‘So many uncertainties’: Cacao chocolate shop closes Jamaica Plain spot

"The Jamaica Plain store was hit really hard because of the pandemic," owner Leo Baez said.

Cacao in Jamaica Plain was known for its handcrafted chocolates. Photo courtesy of Cacao

A Jamaica Plain shop specializing in exquisite chocolate treats gave a bittersweet goodbye last month.

Cacao, a candy store serving bonbons and truffles, dried fruit, and nuts, closed on Dec. 31. Owners Leo Baez and Perla Rosario opened the Centre Street spot in 2018 and also run a location in Newton, which opened in 2020, and remains in operation. Baez told they lost many of their regulars in the pandemic, which impacted their decision to shut down.

“The Jamaica Plain store was hit really hard because of the pandemic,” Baez said. “We haven’t been profitable in a while there. With the possible recession and how [in] 2023, there are so many uncertainties, we decided it was too risky to sign a long term lease.”

Despite the closure, Baez still has future plans for expansion. While the Jamaica Plain spot was small and did not seat guests, Baez said that he is looking for a new space in Boston that would be larger, more of a cafe, like the Newton location. Guests would be able to sit down and have a pastry and cup of coffee, he said. The Jamaica Plain model, built around retail, was not as sustainable as the sit-down concept in Newton during the pandemic. Baez said that he does not know when he would open the next location and that it may take some time, in part because of the state of the economy.


The business is well known for its handcrafted candies, which use chocolate from the Dominican Republic and Venezuela. Customers can also buy roasted nuts, chocolate covered fruit, and chocolate bark, at the Newton shop. Cacao is famed for its hot chocolate, which comes in a variety of flavors, including the classic, extra dark, dulce de leche, and the fleur de sel.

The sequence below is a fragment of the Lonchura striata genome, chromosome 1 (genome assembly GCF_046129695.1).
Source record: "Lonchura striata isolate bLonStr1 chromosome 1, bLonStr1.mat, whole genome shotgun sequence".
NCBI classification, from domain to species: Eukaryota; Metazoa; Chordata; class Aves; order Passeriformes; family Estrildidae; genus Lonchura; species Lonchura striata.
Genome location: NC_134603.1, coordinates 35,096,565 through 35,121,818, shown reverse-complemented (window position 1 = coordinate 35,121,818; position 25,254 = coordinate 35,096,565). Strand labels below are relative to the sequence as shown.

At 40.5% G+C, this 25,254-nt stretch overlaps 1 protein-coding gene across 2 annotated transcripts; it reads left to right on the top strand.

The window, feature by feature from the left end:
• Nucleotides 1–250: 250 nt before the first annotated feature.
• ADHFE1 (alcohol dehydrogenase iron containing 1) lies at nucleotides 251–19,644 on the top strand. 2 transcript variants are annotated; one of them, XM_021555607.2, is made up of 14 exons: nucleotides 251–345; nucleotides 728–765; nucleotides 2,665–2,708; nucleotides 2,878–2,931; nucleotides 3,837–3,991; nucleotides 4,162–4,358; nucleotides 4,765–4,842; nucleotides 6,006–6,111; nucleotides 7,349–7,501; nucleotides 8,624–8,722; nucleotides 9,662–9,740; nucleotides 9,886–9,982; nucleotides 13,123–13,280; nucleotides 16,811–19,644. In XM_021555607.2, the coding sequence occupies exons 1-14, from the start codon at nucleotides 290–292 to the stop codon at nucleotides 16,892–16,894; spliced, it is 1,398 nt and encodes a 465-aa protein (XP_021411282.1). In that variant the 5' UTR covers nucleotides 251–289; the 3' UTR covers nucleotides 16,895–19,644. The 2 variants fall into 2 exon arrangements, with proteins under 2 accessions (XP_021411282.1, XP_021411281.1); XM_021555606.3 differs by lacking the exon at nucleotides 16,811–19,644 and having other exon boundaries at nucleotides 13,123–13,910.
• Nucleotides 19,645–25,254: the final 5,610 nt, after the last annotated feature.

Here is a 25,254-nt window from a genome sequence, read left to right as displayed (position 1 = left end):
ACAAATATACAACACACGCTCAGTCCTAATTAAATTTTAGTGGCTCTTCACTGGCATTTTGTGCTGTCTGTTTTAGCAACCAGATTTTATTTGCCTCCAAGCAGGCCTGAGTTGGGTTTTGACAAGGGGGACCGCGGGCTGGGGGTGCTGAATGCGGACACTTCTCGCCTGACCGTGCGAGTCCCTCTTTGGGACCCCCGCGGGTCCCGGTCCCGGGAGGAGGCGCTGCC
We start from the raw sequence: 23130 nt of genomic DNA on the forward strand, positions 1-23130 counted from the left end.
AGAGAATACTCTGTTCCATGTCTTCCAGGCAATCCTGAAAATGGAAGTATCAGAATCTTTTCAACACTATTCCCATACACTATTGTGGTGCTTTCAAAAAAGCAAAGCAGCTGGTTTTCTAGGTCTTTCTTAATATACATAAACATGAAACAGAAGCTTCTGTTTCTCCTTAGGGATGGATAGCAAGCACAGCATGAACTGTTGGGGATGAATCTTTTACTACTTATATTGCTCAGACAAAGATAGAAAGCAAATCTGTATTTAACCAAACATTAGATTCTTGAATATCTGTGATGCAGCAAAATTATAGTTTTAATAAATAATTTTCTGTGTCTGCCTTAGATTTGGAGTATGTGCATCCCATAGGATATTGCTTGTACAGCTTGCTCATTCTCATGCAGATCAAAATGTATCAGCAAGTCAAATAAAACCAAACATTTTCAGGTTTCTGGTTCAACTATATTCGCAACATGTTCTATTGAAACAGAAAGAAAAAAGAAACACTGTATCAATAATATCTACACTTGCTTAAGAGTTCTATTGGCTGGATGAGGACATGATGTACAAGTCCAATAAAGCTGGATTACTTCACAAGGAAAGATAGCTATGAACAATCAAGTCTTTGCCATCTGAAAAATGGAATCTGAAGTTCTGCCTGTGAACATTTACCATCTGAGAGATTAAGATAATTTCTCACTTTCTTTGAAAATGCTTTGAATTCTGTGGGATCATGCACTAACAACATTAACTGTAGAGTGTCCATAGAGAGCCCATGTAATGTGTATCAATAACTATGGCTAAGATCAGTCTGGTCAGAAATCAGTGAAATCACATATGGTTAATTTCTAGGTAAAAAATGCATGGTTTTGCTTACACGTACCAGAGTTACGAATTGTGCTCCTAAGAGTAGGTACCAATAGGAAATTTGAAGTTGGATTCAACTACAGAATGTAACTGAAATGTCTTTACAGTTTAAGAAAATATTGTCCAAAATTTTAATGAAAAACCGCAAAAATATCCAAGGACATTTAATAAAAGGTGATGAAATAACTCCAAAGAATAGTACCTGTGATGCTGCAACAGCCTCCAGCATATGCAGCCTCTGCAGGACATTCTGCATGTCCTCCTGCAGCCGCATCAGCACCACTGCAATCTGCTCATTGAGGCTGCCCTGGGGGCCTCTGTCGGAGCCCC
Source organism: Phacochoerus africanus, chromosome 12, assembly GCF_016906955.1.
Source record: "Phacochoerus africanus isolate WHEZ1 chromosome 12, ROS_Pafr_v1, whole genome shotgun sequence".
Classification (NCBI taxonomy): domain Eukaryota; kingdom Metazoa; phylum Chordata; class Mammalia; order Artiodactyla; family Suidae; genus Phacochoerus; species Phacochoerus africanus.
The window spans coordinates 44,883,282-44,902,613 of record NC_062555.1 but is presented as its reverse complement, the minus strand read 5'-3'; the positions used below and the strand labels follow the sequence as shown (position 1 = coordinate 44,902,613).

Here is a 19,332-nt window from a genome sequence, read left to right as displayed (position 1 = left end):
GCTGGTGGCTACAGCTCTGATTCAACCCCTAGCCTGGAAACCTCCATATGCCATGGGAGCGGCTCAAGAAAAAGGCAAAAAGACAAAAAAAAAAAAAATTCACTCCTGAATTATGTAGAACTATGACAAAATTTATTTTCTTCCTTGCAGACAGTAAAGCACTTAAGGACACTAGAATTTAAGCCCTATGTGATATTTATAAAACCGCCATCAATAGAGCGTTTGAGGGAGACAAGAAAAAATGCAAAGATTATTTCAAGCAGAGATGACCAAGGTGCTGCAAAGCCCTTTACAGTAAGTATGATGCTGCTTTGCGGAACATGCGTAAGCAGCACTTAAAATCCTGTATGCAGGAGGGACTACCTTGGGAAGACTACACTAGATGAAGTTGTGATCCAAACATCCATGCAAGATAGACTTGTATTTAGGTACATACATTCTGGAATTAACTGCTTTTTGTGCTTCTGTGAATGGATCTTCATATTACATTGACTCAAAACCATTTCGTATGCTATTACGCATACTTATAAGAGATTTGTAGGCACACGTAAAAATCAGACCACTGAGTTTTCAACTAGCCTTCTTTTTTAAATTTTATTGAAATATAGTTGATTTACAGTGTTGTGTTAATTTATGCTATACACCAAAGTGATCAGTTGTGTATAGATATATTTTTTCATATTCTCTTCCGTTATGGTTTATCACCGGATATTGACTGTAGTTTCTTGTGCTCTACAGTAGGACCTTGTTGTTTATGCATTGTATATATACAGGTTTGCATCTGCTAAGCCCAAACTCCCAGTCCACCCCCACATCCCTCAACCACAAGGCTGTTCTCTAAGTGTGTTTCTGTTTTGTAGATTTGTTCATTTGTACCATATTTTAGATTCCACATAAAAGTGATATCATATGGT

“It reminds us of back home, in the Dominican Republic,” Baez said. “It’s not powder. It’s blocks of chocolate that we chop. We create our own blend, [and] add a little bit of spice.”

Baez emigrated from the Dominican Republic as a child and was raised in Jamaica Plain. In his home country, he would pick cashew fruit from trees, while walking back from school. This experience, as well as the fact that Rosario’s family own a cacao farm in the Dominican Republic, served as inspiration for the shops.

While Baez said that he will miss the Jamaica Plain community, his search for a larger space for Cacao will continue.

“I’ve looked at a couple of places,” he said. “I’ve looked at the South End, South Boston, in Boston [in general]. We’re just trying to find that perfect space for us… Hopefully you’ll see us pop up somewhere.”

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